Unequal outcomes: the pregnancy disparity

by Tim Tonkin

Women from minority ethnic groups are more likely to die during pregnancy than their white counterparts, but a NICE recommendation which seeks to address this and other disparities has proved controversial

Location: UK
Published: Friday 20 August 2021
pregnant woman ethnic minority

Last month saw the close of a consultation on proposed NICE (The National Institute for Health and Care Excellence) guidelines for healthcare staff on inducing labour.

Among the recommendations included within the draft, under a section concerned with the prevention of prolonged pregnancy, NICE calls on staff to consider inducing birth from 39 weeks in ‘otherwise uncomplicated singleton pregnancies’ in Black and Asian women.

This proposed recommendation, made on the basis that women from these backgrounds are among those at ‘higher risk of complications associated with continued pregnancy’, was condemned by many health professionals, primarily for apparently encouraging decisions on healthcare to be based on a patient’s race.

We don’t really understand why Black and Asian women are overrepresented
Dr Ekechi

The recommendation was further criticised, however, for the fact that such a blanket approach would do little to adequately address the many existing inequalities in maternity care outcomes experienced by many women from ethnic minority backgrounds.

A report looking at reducing inequalities in outcomes of maternity care published in December last year by Public Health England stated that Black and Asian women are respectively five times and twice as likely to die during pregnancy than white women.

Higher mortality

The report also found that women from ethnic minority backgrounds experienced poorer outcomes in other aspects of pregnancy and childbirth including neonatal mortality rates, pre-term birth and perinatal mental health.

‘It’s important to recognise where this guidance came from and the fact that we know Black and Asian women are overrepresented in the group that unfortunately suffer still births and early neonatal death,’ says consultant in obstetrics and gynaecology Christine Ekechi.

Christina ekechi consultant in obstetrics and gynaecology EKECHI: Basing recommendations on race risks further undermining care

‘We also know that induction of labour before 40 weeks could try and capture that proportion of stillbirths that occur in the later stages of pregnancy and produce a better outcome [but] the point is we don’t really understand why Black and Asian women are overrepresented in these statistics.’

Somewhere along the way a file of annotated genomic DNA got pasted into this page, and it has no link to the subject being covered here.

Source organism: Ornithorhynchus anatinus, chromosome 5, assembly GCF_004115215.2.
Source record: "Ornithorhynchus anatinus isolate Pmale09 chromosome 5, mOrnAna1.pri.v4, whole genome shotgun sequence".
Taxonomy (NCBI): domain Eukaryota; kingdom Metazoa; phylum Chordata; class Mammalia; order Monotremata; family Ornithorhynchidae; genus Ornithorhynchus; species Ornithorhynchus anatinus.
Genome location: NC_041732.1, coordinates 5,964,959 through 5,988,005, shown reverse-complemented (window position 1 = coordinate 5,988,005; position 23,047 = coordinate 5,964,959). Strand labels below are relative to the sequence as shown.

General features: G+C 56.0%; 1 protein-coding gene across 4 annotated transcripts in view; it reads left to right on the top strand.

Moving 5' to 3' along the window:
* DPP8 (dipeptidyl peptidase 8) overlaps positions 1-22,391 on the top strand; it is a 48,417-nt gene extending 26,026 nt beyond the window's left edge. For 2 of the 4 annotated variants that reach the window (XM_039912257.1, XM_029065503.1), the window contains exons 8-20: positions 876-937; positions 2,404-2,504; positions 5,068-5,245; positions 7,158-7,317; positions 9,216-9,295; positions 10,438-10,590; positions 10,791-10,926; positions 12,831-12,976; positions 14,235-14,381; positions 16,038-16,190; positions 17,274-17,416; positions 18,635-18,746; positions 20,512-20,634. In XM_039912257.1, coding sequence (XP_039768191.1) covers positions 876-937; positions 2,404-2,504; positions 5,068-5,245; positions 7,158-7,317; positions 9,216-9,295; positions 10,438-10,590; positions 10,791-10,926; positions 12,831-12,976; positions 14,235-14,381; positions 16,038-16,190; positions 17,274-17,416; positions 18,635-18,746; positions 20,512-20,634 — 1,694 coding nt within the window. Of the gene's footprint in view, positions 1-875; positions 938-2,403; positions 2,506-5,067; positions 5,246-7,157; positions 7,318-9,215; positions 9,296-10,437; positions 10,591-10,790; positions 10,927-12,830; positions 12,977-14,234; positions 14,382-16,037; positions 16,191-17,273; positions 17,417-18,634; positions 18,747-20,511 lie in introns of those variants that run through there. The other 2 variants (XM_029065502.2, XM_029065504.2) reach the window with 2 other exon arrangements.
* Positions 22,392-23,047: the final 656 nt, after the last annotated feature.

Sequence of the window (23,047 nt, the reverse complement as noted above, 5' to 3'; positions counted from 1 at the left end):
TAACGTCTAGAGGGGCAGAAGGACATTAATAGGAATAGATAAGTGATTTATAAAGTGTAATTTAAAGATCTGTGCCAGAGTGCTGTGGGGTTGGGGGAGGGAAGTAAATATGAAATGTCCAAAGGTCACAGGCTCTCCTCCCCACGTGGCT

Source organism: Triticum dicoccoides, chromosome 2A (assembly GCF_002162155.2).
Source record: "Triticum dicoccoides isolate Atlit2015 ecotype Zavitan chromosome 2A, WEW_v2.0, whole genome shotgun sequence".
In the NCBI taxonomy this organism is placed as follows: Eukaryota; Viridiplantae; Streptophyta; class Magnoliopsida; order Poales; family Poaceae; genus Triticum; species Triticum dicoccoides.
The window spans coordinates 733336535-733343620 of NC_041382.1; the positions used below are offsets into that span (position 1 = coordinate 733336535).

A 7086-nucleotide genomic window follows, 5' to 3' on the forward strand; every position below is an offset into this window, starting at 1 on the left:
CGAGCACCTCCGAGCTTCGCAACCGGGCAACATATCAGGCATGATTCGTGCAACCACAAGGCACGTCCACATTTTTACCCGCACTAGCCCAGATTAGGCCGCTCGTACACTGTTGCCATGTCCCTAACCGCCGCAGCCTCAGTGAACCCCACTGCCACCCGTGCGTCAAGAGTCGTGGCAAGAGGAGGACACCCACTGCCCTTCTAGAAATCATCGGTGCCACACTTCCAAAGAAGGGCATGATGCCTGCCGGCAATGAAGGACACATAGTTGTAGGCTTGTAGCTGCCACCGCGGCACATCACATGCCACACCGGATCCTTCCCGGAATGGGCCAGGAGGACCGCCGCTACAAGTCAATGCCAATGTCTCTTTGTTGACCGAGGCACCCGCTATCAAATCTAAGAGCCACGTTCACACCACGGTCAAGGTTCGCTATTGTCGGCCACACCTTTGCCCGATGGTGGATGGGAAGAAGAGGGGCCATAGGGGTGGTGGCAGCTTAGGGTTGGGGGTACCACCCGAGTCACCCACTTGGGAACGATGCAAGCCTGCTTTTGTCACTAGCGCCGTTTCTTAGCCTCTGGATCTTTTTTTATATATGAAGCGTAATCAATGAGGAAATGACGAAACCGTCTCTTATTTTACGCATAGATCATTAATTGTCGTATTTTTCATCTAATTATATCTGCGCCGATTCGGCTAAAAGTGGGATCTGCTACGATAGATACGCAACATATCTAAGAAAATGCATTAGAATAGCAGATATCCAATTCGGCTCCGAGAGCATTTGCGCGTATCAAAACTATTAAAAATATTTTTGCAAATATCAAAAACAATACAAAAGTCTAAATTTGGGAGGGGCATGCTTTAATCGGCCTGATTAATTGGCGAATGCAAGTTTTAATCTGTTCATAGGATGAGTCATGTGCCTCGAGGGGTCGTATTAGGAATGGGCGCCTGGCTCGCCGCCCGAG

Understanding the causes behind poorer outcomes in maternity care for Black and Asian women is complex and, according to PHE’s report, multifactorial and in need of further research.

The latter warns however that applying a ‘one-size-fits-all’ approach to maternity care combined with insufficient training and awareness of cultural sensitivities among staff can contribute to inequalities in healthcare outcomes and structural racism, and ‘personalised care is the key to safe care’.

Trust at risk

Dr Ekechi, who is the RCOG (Royal College of Obstetricians and Gynaecologists) co-chair for racial equality, says that while attempting to address inequalities in maternity care outcomes is laudable, basing recommendations on race is not only reductive but risks further undermining patient care.

‘If we were to induce a whole group of women based on the colour of their skin, what we do is remove choice for those women meaning they would be unable to have a home birth or water birth for example,’ she says.

‘That then further erodes the trust between a group of women and the healthcare system that we already know has issues. We also potentially expose those women to further intervention that may have implications for future pregnancies.’

Disparities in maternal outcomes are more than skin deep

‘We hear over and over again [from] Black, Asian and other ethnic minority women that they are not spoken to with the care that places them at the centre of their health journey, that their voices are not heard and that when they present with concerns about themselves or their baby, they feel that they are dismissed.

‘This will definitely impact on the [maternity] outcomes, it’s not necessarily going to be the sole cause, but it’s definitely going to be a contributing factor. It’s important to acknowledge that and to think about how we can continually have the discussion about how we can be open and engage with these women.'

Informed choices

Responding to the draft guidance, the BMA says that disparities in maternal care and health are complex and more than ‘skin deep’, adding that further research and ensuring that women of all races are supported in making informed choices during pregnancy, are key to understanding and addressing inequalities.

It says: ‘We share the concerns of leading healthcare organisations surrounding inducing labour for women from Black, Asian, and minority ethnic backgrounds at 39 weeks. Disparities in maternal outcomes are more than skin deep.

‘Treating women from Black, Asian, and minority ethnic backgrounds as a homogenous group veils the distinct care needs of the women in each of these groups. It is vital that all women are empowered to make informed choices and advocate for themselves throughout their pregnancies.

‘This approach to care also risks perpetuating narratives that disparities in health outcomes are a result of biological racial differences, without taking into consideration structural inequalities. The BMA supports the call for further research into the underlying causes of disparities in maternal outcomes, so that healthcare providers can best support women during their pregnancies and after childbirth.’